Logo of Phnom Penh Post newspaper Phnom Penh Post - Defence spending way up, health vote shaved



Defence spending way up, health vote shaved

Defence spending way up, health vote shaved

The Ministry of Finance was preparing to halve the 1995 health budget - from

about $19 million to just $10 million - until finally persuaded not to by senior

health officials.

The top-level intervention - by both health ministry

officials and Western agencies - went as far as Prime Ministerial level, the

Post understands.

Under the new 1995 budget the Defense Ministry will be

the Kingdom's biggest spender - its $85 million [220 billion riel] represents

about one-fifth of the entire national budget.

The Finance Ministry had

prepared a draft budget based on the level of spending each ministry achieved in

1994.

The Health Ministry had been bound up by logistical problems

trying to spend last year's $19 million [50 billion riel] budget, primarily

because - unlike most under-developed countries - as much as 80 percent of its

money was earmarked for medical supplies, equipment and medicines rather than

salaries.

In its first year of operating under a centralized financial

budget, the Health Ministry struggled for the first nine months of 1994 to free

up the money to buy the equipment.

Consequently, when the Finance

Ministry began the 1995 budget round, the Health Ministry was initially

penalized for not spending its 1994 allocation.

The Ministry of Finance's

strict monetary guidelines were waived when it was decided that halving the

health budget would have been politically unacceptable.

Most other

Cambodian ministries spend the bulk of their budgets on salaries.

Although less money has been given to health this year - down $1.8

million to $17.2 million [44.8 billion riel ] - Western experts say that the

budget should be workable.

However, while they say Cambodian health

cannot be necessarily improved just by giving the ministry more money, they

point out that spending on health at just US$1.50 per head of population is

among the lowest in the world.

The World Bank's guidelines for the

minimum standard of health care is $ 12 per head of population each year.

Health centers in provincial areas have retained the same level of money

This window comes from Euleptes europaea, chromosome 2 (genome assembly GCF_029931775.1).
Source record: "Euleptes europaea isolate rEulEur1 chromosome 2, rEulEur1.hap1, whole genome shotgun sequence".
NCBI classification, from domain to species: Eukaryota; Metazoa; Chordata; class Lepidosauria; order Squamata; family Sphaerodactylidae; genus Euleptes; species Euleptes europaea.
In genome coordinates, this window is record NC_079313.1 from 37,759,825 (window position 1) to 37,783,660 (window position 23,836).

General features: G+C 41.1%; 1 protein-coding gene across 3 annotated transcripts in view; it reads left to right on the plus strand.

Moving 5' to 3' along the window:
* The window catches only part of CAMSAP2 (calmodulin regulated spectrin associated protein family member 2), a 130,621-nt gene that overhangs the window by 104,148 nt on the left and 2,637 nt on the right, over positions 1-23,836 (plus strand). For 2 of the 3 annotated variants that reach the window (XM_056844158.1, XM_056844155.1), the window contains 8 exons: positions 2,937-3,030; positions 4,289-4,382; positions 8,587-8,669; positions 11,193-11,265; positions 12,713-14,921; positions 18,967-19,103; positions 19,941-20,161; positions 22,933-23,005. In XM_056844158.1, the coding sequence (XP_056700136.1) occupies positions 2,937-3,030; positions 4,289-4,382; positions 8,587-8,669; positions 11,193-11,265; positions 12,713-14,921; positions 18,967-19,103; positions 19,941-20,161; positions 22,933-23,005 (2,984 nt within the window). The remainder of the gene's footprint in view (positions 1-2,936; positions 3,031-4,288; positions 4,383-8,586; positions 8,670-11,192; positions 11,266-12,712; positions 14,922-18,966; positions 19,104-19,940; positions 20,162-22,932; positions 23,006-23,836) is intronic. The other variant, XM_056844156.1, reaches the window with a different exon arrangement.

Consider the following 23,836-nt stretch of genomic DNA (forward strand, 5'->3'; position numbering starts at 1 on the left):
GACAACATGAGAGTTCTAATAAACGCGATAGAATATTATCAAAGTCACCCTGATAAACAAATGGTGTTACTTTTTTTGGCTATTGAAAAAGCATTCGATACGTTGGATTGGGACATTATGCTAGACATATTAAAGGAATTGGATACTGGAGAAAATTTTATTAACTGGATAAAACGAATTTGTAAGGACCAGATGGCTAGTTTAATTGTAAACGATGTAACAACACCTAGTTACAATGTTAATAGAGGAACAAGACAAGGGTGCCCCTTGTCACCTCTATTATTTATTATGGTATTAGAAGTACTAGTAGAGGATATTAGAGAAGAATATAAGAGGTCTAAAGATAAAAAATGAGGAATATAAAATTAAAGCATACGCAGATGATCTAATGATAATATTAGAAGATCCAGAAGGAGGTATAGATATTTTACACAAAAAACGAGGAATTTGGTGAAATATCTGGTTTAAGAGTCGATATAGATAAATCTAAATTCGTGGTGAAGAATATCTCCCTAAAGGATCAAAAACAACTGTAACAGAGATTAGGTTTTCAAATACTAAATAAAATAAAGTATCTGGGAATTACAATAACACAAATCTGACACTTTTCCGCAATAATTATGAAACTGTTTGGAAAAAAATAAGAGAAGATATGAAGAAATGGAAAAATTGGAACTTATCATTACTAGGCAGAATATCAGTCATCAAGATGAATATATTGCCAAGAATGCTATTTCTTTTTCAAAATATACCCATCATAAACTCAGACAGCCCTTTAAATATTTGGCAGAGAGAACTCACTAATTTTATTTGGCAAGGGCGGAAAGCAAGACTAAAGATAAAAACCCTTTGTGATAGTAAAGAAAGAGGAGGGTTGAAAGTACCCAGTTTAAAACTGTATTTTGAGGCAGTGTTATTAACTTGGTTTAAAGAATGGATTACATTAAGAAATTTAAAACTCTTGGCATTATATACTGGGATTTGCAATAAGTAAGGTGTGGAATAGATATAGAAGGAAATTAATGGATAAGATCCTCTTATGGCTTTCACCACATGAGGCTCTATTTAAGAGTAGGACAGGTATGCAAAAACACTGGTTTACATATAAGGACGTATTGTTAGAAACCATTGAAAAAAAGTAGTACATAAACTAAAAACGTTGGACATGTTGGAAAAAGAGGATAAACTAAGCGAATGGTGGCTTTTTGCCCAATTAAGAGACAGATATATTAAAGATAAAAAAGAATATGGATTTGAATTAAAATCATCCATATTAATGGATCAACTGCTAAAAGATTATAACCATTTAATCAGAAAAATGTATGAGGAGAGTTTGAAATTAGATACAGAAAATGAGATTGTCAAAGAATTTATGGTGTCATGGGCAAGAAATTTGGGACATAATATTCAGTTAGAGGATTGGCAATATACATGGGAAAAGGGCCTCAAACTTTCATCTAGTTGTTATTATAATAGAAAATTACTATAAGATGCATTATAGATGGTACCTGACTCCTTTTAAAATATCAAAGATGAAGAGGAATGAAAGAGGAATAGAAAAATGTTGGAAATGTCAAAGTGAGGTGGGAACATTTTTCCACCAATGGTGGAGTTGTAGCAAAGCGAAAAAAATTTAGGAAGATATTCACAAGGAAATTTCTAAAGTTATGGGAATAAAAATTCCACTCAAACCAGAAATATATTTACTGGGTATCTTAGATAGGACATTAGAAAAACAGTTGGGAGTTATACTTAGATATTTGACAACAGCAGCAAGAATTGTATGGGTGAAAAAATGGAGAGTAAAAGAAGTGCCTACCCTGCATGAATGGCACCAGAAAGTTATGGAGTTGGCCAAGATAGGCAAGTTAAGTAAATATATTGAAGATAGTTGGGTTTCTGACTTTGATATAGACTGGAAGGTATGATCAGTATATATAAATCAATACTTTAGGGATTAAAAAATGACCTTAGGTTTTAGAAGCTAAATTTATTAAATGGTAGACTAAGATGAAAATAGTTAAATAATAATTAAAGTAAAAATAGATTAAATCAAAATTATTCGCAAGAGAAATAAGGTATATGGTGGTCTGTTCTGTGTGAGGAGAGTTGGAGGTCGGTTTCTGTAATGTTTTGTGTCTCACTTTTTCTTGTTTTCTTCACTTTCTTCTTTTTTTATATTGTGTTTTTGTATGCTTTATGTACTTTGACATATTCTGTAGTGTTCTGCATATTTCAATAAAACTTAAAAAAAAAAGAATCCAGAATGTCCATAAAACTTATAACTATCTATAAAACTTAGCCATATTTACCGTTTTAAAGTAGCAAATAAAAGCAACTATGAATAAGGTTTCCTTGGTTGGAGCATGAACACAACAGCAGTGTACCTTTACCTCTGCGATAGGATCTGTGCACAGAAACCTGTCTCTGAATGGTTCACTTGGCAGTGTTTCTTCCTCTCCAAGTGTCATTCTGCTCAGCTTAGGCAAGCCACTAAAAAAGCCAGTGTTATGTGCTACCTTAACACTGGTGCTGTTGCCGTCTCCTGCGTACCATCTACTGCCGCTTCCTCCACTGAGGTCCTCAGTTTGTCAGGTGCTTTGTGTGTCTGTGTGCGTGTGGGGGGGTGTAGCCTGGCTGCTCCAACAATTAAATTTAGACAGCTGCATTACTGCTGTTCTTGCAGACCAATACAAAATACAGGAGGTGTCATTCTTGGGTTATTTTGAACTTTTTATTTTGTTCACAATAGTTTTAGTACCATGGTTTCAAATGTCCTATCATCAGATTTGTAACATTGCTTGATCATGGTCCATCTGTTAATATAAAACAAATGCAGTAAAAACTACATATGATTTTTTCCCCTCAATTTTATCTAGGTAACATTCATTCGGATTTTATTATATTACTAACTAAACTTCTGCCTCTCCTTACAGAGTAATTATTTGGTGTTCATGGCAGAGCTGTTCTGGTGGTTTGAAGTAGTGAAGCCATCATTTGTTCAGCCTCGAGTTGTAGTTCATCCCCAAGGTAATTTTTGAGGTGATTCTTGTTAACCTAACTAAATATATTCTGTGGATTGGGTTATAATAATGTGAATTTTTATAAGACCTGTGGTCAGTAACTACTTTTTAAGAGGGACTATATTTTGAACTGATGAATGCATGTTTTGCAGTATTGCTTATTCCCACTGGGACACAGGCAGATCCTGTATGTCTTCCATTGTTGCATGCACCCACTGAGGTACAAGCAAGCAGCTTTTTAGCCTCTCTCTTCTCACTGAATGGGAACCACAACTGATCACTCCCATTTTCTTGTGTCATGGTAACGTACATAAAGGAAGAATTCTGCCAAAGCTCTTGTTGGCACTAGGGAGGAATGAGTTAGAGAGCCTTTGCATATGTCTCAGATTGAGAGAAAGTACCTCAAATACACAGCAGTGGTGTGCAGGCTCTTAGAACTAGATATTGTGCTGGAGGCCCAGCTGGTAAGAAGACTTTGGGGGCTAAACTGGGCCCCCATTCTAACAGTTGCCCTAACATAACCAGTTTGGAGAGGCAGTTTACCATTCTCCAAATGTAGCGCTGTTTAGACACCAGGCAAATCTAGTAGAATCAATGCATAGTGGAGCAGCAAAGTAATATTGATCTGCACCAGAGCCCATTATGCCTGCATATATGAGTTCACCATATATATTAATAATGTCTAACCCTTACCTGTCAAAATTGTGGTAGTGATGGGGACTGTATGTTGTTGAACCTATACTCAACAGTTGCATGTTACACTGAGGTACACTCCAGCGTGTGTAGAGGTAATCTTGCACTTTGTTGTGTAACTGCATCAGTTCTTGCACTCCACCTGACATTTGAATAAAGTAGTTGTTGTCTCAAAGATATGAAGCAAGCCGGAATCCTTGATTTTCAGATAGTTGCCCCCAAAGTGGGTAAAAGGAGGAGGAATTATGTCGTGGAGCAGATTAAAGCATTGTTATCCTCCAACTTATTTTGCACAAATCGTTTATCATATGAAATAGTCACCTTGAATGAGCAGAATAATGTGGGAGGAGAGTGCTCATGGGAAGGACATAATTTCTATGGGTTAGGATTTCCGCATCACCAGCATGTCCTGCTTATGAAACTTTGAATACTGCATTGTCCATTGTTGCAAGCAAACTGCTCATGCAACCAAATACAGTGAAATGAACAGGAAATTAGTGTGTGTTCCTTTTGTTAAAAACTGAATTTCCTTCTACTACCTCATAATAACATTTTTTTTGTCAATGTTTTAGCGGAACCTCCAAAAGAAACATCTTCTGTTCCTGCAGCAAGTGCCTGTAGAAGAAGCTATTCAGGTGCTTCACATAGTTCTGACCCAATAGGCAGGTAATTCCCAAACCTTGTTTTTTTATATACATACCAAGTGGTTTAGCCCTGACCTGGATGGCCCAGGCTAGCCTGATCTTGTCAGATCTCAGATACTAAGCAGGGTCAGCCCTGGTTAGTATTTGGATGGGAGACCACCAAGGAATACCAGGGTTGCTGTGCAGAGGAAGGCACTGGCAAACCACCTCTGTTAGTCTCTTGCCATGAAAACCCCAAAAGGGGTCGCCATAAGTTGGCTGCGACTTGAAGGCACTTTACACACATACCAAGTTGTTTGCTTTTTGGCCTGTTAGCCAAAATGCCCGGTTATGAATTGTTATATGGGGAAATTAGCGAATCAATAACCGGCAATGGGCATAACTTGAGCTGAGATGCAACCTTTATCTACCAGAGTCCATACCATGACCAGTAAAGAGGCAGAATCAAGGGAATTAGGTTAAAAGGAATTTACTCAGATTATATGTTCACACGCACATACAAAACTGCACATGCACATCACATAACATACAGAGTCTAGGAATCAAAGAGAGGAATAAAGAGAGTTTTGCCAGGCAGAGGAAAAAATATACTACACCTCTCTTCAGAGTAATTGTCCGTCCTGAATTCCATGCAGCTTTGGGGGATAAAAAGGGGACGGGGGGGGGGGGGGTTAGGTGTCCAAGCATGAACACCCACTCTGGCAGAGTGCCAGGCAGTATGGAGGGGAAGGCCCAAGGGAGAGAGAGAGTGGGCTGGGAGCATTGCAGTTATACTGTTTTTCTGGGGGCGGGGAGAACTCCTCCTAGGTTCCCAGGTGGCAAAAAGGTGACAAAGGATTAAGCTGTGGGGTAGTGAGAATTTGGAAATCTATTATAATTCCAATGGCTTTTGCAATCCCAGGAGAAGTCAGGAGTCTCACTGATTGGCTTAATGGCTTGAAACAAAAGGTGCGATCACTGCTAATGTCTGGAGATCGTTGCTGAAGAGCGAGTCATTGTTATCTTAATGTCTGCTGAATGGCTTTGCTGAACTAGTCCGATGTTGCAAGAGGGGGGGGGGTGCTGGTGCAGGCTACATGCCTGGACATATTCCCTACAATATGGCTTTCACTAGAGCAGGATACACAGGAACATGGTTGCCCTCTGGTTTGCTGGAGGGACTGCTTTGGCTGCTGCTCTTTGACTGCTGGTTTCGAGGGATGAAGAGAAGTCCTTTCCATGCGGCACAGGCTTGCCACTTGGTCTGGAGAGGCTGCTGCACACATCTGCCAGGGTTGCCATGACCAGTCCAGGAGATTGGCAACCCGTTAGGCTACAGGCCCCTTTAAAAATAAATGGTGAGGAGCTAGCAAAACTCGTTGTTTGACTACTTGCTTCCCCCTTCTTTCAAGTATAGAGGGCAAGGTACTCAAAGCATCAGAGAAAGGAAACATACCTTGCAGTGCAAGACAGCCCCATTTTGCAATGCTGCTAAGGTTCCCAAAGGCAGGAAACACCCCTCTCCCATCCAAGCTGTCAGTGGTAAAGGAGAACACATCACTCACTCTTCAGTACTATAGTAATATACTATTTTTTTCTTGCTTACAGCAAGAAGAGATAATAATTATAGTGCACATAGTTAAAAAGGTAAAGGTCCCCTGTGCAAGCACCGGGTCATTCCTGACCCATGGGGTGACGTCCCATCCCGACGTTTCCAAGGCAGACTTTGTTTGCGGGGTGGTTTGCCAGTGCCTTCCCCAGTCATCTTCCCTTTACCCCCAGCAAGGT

as set out in the 1994 budget. Health cuts will occur in the central area, where

national health programs and hospitals are administered.

The government

has budgeted to spend $407 million [1,058 billion riel] in 1995, up from $342

million [890 billion riel ] in 1994.

The big movers in this year's

national budget [in order of spending power] are:

  • Defense - up $2.2 million to $85 million [220 billion riel]. [20.8 percent

    of the national budget, compared with 18.4 percent last year].

  • Interior - up $1.5 million to $48 million [125.7 billion riel].
  • Finance and Economy - up $3.3 million to $45.2 million [117.5 billion

    riel].

  • Education - up $1.6 million to $ 44.9 million [ 116.8 billion].
  • Public Works and Transport - down $ 2.1 million to $ 44.2 million [115.5

    billion riel].

  • Agriculture - down $ 270,000 to $23.9 million [62.6 billion riel].
  • Rural development - a new ministry this budget round previously under

    control of the Cabinet of Minister, $20 million [52 billion riel].

The budget for the Cabinet of Ministers has been more than halved as three

secretariats previously under its control assume ministerial status.

The

Royal Palace budget is halved to nine billion riel after reconstruction and

improvements spent last year.

The biggest increase by percentage is that

of the Ministry of Industry, Mines and Energy. In 1994 it spent just over eight

and a half billion riel. Its 1995 budget has been struck at more than 53 billion

riel.

The budget statement says that investment, agriculture and rural

development were priority areas for 1995, as was building of roads, bridges,

water and electricity supplies [despite the Public Works Ministry suffering the

biggest budget cut ].

The government has predicted growth for 1995 at

around 6.7 percent, though any repetition of the floods and drought experienced

during the latter half of 1994 would decimate that figure.

The growth

rate last year was 5.2 percent, against a forecast of 7.5 percent.

Inflation is reckoned to be ten percent for 1995. The inflation rate for

1994 blew out to more than 30 percent [against a forecast of 17.8 percent],

again directly attributable to the rice crisis.

Tax reforms, under laws

passed with the budget vote by the National Assembly, are designed to remove the

dependency on customs revenue, which makes up more than 60 percent Cambodia's

internal income.

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